Also, online students are more likely than on-campus students to believe college is for everyone: 54% of fully online students vs. 46% of fully on-campus students say college is for everyone regardless of class or economic background. Four in 10 fully online students vs. 31% of on-campus students say college is for everyone regardless of what they want to do or accomplish in life.

Humanities Majors Feel the Pain

Humanities students generally express bleaker opinions about the cost of college but still believe it's for everyone.

These students are less likely to say college is worth the cost (30%) compared to STEM (34%) and business students (39%). However, humanities majors (53%) are also more likely than STEM majors (46%) and business majors (48%) to say that college is for everyone, regardless of their class or economic background.

Salary Expectations Play a Role in Satisfaction

Graph showing response rates to “Beliefs About College by Students’ Field of Study”.

BestColleges

Humanities students may be less likely to believe college is worth the cost because they predict lower financial outcomes from their degrees.

These students are less likely than others to expect post-graduation salaries above $60,000 (45% vs. 67%). For reference, the National Association of Colleges and Employers reports that the average starting salary for new college graduates was $61,870 in 2022.

Students studying humanities were nearly twice as likely as other students to say they had no or uncertain expectations for their salary after graduation (11% vs. 6%).

Program Preparation Is Important in All Degree Programs

Table showing “Humanities Students’ Salary Expectations After Graduating”.

BestColleges

Additionally, humanities majors are the least likely to agree that their degree program is adequately preparing them to enter or advance in the workforce (54%), compared to STEM (66%) and business students (64%).

Humanities and liberal arts programs are often the first axed when colleges face budget pressures and dwindling enrollment.

It can be tempting to deny the value of these degrees — or any college degree — in light of tuition inflation and mounting national student loan debt. To ensure college is not a luxury, students' message is clear: Something has got to give.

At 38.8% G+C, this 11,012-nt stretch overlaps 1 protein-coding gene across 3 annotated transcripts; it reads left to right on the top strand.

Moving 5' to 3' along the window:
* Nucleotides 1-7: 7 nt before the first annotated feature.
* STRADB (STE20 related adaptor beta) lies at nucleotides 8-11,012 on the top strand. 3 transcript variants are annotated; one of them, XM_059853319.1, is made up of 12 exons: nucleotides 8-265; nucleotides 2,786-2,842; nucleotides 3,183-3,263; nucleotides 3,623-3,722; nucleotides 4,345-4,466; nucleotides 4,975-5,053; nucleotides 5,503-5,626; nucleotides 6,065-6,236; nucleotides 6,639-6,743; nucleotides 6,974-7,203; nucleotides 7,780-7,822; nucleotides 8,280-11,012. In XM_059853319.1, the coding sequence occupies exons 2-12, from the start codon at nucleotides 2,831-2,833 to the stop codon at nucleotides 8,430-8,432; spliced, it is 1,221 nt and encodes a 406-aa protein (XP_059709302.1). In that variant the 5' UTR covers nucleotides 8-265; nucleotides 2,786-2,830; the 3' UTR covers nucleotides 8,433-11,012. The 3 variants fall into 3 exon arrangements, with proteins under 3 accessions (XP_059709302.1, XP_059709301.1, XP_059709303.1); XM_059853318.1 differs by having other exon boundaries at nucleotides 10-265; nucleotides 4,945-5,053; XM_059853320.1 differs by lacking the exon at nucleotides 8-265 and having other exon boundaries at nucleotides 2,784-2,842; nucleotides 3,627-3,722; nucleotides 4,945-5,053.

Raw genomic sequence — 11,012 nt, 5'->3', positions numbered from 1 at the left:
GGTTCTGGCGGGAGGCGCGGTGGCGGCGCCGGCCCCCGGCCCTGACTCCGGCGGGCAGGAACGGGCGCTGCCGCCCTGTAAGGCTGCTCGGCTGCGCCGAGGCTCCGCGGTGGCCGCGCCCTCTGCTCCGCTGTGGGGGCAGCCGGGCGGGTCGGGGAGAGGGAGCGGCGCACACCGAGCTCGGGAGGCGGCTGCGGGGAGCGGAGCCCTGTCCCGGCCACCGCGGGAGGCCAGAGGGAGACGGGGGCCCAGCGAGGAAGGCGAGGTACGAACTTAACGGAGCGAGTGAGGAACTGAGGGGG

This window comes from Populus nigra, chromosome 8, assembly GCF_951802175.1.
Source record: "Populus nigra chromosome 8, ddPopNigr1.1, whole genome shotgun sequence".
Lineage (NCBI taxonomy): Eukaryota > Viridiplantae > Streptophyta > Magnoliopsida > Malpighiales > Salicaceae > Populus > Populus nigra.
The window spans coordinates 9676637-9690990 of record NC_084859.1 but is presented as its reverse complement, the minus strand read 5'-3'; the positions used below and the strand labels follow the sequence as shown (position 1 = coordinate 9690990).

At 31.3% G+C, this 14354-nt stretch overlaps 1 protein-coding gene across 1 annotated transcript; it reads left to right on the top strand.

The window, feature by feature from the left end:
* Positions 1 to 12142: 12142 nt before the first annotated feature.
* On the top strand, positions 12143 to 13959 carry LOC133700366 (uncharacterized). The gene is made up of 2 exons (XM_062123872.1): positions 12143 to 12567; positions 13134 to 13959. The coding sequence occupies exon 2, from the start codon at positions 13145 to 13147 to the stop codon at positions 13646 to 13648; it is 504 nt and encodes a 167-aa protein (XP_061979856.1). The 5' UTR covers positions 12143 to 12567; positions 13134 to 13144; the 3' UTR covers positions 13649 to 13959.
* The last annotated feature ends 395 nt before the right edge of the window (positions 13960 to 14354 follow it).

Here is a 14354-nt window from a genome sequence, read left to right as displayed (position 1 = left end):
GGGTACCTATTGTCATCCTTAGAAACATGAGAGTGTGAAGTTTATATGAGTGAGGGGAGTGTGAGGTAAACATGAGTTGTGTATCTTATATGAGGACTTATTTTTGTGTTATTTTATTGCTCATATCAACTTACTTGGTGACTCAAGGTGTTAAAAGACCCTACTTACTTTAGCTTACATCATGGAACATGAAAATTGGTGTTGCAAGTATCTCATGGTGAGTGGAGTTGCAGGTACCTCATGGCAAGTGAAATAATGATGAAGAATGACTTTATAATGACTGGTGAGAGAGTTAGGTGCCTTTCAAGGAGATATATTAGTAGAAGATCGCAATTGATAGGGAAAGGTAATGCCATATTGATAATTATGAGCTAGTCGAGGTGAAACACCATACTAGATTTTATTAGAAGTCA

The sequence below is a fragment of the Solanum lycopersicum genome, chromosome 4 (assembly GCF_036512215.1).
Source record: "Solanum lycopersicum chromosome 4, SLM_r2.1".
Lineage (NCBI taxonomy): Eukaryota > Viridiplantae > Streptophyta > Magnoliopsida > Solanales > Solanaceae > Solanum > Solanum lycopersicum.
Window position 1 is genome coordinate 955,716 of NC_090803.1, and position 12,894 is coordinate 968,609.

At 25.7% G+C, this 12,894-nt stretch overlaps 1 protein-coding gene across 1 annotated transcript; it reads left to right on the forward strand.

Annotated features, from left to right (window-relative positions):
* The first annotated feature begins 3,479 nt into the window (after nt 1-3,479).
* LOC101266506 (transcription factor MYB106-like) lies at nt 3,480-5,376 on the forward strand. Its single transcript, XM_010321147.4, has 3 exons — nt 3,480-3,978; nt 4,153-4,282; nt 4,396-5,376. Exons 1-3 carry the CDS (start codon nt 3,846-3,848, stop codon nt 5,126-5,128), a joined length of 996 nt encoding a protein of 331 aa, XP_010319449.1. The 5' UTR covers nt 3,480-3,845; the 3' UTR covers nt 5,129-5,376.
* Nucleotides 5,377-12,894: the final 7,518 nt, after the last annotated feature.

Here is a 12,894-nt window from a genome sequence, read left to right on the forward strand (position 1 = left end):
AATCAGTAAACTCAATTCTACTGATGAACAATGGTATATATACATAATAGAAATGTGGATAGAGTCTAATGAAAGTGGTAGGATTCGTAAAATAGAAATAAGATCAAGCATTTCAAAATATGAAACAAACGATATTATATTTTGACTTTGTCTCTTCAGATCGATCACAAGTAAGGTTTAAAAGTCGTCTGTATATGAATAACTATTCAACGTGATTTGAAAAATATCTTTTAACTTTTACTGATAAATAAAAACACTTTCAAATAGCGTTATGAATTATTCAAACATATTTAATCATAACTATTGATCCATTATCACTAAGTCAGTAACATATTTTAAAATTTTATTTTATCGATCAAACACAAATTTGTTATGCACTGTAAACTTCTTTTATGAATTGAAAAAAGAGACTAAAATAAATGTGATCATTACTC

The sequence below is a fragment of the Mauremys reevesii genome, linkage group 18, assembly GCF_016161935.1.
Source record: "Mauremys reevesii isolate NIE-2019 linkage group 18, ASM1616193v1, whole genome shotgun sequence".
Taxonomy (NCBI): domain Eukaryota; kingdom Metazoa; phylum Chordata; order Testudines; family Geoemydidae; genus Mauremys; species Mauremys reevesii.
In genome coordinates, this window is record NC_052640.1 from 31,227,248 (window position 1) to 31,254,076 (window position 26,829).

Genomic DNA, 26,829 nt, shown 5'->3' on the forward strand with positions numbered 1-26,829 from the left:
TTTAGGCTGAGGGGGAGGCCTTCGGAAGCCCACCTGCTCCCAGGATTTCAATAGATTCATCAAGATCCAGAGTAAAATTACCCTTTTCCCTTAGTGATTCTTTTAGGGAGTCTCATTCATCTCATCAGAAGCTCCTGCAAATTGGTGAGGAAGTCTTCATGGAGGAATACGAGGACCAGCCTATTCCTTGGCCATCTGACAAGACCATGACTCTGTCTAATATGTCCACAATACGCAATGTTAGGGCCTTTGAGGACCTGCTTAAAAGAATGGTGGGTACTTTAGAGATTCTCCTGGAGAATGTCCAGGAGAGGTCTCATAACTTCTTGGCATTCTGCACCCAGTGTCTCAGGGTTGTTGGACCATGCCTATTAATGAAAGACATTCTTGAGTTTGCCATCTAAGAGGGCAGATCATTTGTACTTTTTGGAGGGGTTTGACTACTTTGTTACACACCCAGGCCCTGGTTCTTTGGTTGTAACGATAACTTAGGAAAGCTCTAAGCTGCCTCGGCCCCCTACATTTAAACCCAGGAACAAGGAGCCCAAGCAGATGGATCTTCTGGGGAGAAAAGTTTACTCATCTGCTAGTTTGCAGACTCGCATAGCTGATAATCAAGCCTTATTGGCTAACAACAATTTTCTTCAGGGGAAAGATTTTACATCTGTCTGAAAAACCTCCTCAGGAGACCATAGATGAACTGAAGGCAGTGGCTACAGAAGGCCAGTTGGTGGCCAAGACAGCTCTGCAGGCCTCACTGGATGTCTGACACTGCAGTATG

Methodology

This survey was conducted from March 20-28, 2024, and was fielded by Pure Spectrum. Survey participants included 1,000 respondents nationwide who were currently enrolled in an on-campus (52%), online (16%), or hybrid (32%) undergraduate or graduate degree program. Respondents were 18-62 years of age, with the majority (77%) ages 18-24, and currently pursuing an associate, bachelor's, master's, doctoral, or professional degree. The respondents for the survey were screened by various quality checks, including systems like Relevant ID, and responses were manually reviewed to ensure consistency and accuracy.

In this report, STEM majors include biological and physical sciences, computer and information sciences and support services, engineering, health professions, mathematics, nursing, and statistics. Humanities include communication, journalism, and related programs; humanities and liberal arts (e.g., philosophy, religion, history, English, languages, arts); education; psychology, sociology, and social sciences; and criminal justice, law enforcement, fire science, and related protective services. Business majors included business, management, marketing, and related services.

This story was produced by BestColleges and reviewed and distributed by Stacker Media.